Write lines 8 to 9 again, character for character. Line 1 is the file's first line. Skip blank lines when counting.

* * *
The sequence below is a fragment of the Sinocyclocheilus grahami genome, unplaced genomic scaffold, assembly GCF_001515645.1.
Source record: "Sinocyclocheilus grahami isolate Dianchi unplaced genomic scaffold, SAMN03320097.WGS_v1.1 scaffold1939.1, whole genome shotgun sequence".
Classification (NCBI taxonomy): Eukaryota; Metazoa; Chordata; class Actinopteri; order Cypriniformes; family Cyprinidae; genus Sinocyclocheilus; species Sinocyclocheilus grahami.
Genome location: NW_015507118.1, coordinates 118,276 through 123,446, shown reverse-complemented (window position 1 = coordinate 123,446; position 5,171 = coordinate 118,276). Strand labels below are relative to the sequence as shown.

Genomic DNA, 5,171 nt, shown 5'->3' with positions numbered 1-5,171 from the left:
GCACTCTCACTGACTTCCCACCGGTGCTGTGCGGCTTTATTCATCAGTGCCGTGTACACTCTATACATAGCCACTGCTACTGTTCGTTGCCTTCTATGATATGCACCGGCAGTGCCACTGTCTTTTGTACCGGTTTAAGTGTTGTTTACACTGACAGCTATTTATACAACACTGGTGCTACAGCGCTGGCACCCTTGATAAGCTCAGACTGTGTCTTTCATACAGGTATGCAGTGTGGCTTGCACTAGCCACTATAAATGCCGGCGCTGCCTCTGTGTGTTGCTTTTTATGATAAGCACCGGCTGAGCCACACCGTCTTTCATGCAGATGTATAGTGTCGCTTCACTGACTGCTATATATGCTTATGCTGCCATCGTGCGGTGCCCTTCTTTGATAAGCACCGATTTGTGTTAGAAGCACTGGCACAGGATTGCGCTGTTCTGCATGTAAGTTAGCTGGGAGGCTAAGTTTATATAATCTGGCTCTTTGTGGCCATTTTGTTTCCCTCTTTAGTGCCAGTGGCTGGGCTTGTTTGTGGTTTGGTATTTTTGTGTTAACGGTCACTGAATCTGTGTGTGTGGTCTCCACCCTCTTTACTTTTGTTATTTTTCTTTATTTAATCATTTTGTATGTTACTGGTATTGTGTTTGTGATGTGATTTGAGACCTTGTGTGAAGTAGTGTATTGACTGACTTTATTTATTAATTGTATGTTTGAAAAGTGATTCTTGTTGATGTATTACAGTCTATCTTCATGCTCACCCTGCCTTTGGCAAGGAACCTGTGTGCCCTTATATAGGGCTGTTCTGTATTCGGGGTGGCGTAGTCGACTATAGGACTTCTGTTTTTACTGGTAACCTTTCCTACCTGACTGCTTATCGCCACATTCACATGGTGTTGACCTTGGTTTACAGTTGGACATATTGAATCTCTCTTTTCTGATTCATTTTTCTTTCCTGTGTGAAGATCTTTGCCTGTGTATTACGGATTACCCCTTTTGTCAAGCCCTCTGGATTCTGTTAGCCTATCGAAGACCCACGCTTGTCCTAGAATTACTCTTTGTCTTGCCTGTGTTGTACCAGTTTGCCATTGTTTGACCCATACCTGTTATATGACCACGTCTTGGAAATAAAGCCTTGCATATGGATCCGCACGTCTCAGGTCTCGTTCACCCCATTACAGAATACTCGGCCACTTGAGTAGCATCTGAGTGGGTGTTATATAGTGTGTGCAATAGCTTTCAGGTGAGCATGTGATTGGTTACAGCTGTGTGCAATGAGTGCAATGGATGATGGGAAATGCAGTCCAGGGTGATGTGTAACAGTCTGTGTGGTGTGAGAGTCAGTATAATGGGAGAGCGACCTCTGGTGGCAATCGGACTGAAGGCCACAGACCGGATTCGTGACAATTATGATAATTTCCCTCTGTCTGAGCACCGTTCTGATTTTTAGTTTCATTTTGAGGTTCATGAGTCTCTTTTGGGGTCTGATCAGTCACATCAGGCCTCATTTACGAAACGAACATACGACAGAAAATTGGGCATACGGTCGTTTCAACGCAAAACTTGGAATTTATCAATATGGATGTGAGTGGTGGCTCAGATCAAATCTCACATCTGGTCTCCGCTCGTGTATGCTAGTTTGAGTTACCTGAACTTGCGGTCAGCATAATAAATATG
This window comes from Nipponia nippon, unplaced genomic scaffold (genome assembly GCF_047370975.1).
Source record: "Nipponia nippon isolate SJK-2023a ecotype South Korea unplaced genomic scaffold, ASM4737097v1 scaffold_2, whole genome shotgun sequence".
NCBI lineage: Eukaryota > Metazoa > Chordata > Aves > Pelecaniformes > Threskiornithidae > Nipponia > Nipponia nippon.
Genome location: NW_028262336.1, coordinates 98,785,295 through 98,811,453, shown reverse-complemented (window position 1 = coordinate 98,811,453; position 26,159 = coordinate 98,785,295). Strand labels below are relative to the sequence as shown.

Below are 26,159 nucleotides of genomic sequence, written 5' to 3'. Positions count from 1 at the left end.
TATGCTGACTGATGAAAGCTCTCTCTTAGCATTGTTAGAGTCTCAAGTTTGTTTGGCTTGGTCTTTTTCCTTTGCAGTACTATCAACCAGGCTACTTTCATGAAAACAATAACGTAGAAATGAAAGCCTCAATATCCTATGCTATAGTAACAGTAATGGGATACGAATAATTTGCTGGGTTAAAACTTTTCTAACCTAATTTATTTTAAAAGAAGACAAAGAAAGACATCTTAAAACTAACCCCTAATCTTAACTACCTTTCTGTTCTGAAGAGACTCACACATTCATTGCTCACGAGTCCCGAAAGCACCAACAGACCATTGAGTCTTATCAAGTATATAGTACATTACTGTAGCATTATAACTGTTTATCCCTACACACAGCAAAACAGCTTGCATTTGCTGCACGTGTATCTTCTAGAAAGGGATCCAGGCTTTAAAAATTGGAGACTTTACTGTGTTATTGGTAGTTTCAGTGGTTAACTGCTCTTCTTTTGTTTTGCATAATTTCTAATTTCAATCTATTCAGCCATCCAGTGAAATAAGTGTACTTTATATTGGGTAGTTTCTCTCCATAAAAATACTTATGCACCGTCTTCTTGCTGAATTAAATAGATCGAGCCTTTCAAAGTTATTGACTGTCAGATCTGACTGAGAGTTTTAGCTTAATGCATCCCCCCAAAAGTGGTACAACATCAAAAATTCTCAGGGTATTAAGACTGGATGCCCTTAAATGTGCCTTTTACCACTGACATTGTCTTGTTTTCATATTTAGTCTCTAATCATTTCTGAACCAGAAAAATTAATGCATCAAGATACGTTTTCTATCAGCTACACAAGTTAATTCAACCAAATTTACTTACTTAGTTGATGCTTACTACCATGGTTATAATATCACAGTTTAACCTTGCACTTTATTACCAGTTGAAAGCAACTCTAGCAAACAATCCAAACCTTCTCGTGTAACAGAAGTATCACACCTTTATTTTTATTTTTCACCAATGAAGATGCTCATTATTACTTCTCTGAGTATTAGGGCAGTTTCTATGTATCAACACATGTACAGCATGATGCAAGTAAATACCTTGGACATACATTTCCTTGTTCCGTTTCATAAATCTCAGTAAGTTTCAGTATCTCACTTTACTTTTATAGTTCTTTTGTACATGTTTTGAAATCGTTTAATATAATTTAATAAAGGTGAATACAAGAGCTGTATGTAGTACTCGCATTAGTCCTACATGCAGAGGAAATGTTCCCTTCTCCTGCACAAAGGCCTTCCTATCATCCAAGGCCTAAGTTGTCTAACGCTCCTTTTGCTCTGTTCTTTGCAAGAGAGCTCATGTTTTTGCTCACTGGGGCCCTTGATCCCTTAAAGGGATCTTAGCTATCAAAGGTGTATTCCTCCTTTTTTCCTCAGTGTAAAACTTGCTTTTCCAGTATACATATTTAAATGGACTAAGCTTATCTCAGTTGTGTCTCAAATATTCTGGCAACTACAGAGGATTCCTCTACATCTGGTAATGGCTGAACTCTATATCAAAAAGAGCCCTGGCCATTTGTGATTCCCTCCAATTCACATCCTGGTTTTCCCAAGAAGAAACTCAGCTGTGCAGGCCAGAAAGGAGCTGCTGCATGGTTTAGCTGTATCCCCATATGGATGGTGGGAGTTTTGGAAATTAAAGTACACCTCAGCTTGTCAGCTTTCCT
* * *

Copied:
Source record: "Nipponia nippon isolate SJK-2023a ecotype South Korea unplaced genomic scaffold, ASM4737097v1 scaffold_2, whole genome shotgun sequence".
NCBI lineage: Eukaryota > Metazoa > Chordata > Aves > Pelecaniformes > Threskiornithidae > Nipponia > Nipponia nippon.